Now I know this isn’t for everyone, but I love insect jewellery. There’s something about the idea of wearing a bee or a spider or a ladybird as adornment: quirky, fun, and a pretty little celebration of the beauties of the natural world. They’re certainly not for those with arachnophobia or other squeams (I don’t know if that is a word, but if you can be squeamish, I don’t see why not!)
Scarab beetles were incredibly popular among the Ancient Egyptians for many centuries. Of these, the most famous example must be the stunning pectoral (chest decoration) from Tutankhamun’s tomb with its central yellow scarab, carved from glass sourced from the Libyan desert. This glass is really unusual—it was formed when a meteorite hit the desert sand and the extreme heat formed glass (glass is made from silica, and the most common constituent of sand is silica). The pectoral dates to c. 1323 BC.
I had a wonderful early Victorian turquoise glass scarab brooch in my shop, and was very sad when it sold—it was my favourite piece. I don’t know who made it, but whoever it was they had the most fantastic eye for detail and craftsmanship. It was a pretty wee thing and the level of detail was amazing. The lady who bought it adored it too and told me it was her favourite piece of all her jewellery. I love hearing things like that from my customers: it makes it so rewarding.
The Victorians had a particular passion for insect jewellery. Their brooches were often expensive pieces, made with platinum or gold and encrusted with precious stones such as diamonds, rubies, sapphires and emeralds.
And I couldn’t leave out a nod to The Master, René Lalique (1860-1945). Here is a wasp hat pin of his:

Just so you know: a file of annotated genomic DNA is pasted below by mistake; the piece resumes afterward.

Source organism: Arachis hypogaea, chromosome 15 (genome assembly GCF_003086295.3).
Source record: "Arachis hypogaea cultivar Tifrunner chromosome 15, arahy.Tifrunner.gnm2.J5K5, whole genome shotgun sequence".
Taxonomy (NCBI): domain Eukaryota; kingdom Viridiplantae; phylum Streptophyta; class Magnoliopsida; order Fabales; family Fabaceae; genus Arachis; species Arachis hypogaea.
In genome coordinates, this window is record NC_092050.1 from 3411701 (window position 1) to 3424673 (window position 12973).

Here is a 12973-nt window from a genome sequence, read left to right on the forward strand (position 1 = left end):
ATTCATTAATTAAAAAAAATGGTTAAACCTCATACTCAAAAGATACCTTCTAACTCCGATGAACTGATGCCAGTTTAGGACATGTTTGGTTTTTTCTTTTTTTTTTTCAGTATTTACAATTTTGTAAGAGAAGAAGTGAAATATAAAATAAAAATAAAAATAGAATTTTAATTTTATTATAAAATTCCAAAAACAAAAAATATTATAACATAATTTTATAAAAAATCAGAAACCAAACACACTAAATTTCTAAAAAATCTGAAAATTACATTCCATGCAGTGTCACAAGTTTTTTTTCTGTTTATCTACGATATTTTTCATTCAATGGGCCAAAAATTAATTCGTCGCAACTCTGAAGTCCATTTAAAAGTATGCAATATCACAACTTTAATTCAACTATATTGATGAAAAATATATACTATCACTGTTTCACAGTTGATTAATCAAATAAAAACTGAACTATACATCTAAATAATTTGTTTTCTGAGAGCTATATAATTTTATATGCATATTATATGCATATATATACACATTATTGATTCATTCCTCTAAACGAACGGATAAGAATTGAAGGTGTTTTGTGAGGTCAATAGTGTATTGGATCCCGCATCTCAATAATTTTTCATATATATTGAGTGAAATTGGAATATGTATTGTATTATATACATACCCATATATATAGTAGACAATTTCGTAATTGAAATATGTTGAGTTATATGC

I have three pieces of insect jewellery in my Etsy shop at the moment, none as grand as those above, but charming nevertheless.
A pair of spider brooches with green glass facetted stones for their abdomens and thoraxes make me chuckle every time I see them. They are joined by a chain and so can be positioned differently every time they are worn. They are made by a company called Mizpah; I haven’t been able to find out anything about this company so far. I think they date from the 1950s but they might be earlier. (Okay, I know spiders aren’t insects, they’re arthropods, but humour me in lumping them in with their six-legged friends). The bigger spider is ginormous – a full 69 mm (2 3/4 inches) across!
I also have a more modern beetle brooch, bejewelled with green rhinestones. He’s another behemoth of the insect world—he’s 58 mm (2 1/4 inches) long, not quite up to the size of Daddy Longlegs above but giving him a run for his money!
I bought him because I love the colours. Green beetles always make me think of the amazing dress made for the famous actress Ellen Terry, when she played Lady Macbeth: goodness knows how many thousand green beetle carapaces were sewn on to the dress. The stunning painting by John Singer Sargent of Ellen Terry wearing the dress is in the Tate Gallery in London.
The dress itself is on display at Terry’s house, Smallhythe Place in Kent, under the stewardship of the National Trust.
My third piece is a gorgeous fluttery butterfly which has settled on a silver ring: blue and green guilloche enamel decorates the wings, and the two antennae bend back towards the body.
The ring is not marked with a maker but it is similar to Scandinavian examples so I wonder if that region might be its homeland. (I had a pair of enamel butterfly earrings by Norwegian silversmith Hroar Prydz, but unsurprisingly they sold pretty quickly—they were absolutely gorgeous!)
UPDATE 19 August 2014:
I now have a beautiful small Hroar Prydz butterfly brooch for sale in my shop:
UPDATE 26 August 2014:
I’ve gone bug crazy! I have another insect brooch in my shop now, a lovely little sterling silver and turquoise insect brooch. I think it might be from the US – Southwestern/Native American/Navajo jewellery. Wherever it comes from, it’s a buzzy delight!